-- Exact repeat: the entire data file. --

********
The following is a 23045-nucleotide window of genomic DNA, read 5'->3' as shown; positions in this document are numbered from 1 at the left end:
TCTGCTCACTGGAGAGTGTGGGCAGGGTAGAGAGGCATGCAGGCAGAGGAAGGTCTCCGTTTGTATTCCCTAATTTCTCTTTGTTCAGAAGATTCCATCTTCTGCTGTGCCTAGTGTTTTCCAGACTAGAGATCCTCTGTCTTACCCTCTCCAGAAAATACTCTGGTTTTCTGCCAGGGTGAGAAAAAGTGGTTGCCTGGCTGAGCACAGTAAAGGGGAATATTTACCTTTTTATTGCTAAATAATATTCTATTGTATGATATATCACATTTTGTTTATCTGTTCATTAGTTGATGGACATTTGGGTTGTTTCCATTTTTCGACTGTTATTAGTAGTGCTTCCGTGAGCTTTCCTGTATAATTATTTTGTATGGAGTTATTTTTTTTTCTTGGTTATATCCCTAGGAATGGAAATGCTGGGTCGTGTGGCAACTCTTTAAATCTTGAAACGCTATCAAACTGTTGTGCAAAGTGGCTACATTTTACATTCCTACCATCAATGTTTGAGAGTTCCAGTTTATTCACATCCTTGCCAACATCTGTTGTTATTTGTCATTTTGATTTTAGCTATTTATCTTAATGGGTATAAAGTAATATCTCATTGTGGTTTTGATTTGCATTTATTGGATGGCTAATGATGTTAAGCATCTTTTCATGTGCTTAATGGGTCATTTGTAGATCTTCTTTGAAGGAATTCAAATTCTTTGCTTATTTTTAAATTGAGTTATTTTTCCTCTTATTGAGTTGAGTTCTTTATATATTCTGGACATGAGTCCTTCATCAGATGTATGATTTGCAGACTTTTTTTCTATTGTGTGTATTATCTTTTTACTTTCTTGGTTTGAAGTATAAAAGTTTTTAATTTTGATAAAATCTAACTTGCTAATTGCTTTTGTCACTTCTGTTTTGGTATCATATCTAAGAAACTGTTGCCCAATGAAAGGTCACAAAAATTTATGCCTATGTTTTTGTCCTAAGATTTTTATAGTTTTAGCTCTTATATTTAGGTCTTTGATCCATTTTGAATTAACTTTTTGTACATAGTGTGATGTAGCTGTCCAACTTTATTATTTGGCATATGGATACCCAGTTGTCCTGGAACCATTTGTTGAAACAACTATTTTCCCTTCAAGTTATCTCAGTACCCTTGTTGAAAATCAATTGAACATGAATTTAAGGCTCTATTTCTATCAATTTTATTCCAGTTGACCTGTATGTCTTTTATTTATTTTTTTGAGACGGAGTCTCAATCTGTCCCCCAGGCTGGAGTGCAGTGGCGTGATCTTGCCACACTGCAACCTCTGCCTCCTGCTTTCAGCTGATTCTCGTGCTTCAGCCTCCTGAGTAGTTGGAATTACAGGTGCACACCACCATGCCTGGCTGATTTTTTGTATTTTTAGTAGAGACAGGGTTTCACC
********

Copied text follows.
The following is a 23045-nucleotide window of genomic DNA, read 5'->3' as shown; positions in this document are numbered from 1 at the left end:
TCTGCTCACTGGAGAGTGTGGGCAGGGTAGAGAGGCATGCAGGCAGAGGAAGGTCTCCGTTTGTATTCCCTAATTTCTCTTTGTTCAGAAGATTCCATCTTCTGCTGTGCCTAGTGTTTTCCAGACTAGAGATCCTCTGTCTTACCCTCTCCAGAAAATACTCTGGTTTTCTGCCAGGGTGAGAAAAAGTGGTTGCCTGGCTGAGCACAGTAAAGGGGAATATTTACCTTTTTATTGCTAAATAATATTCTATTGTATGATATATCACATTTTGTTTATCTGTTCATTAGTTGATGGACATTTGGGTTGTTTCCATTTTTCGACTGTTATTAGTAGTGCTTCCGTGAGCTTTCCTGTATAATTATTTTGTATGGAGTTATTTTTTTTTCTTGGTTATATCCCTAGGAATGGAAATGCTGGGTCGTGTGGCAACTCTTTAAATCTTGAAACGCTATCAAACTGTTGTGCAAAGTGGCTACATTTTACATTCCTACCATCAATGTTTGAGAGTTCCAGTTTATTCACATCCTTGCCAACATCTGTTGTTATTTGTCATTTTGATTTTAGCTATTTATCTTAATGGGTATAAAGTAATATCTCATTGTGGTTTTGATTTGCATTTATTGGATGGCTAATGATGTTAAGCATCTTTTCATGTGCTTAATGGGTCATTTGTAGATCTTCTTTGAAGGAATTCAAATTCTTTGCTTATTTTTAAATTGAGTTATTTTTCCTCTTATTGAGTTGAGTTCTTTATATATTCTGGACATGAGTCCTTCATCAGATGTATGATTTGCAGACTTTTTTTCTATTGTGTGTATTATCTTTTTACTTTCTTGGTTTGAAGTATAAAAGTTTTTAATTTTGATAAAATCTAACTTGCTAATTGCTTTTGTCACTTCTGTTTTGGTATCATATCTAAGAAACTGTTGCCCAATGAAAGGTCACAAAAATTTATGCCTATGTTTTTGTCCTAAGATTTTTATAGTTTTAGCTCTTATATTTAGGTCTTTGATCCATTTTGAATTAACTTTTTGTACATAGTGTGATGTAGCTGTCCAACTTTATTATTTGGCATATGGATACCCAGTTGTCCTGGAACCATTTGTTGAAACAACTATTTTCCCTTCAAGTTATCTCAGTACCCTTGTTGAAAATCAATTGAACATGAATTTAAGGCTCTATTTCTATCAATTTTATTCCAGTTGACCTGTATGTCTTTTATTTATTTTTTTGAGACGGAGTCTCAATCTGTCCCCCAGGCTGGAGTGCAGTGGCGTGATCTTGCCACACTGCAACCTCTGCCTCCTGCTTTCAGCTGATTCTCGTGCTTCAGCCTCCTGAGTAGTTGGAATTACAGGTGCACACCACCATGCCTGGCTGATTTTTTGTATTTTTAGTAGAGACAGGGTTTCACC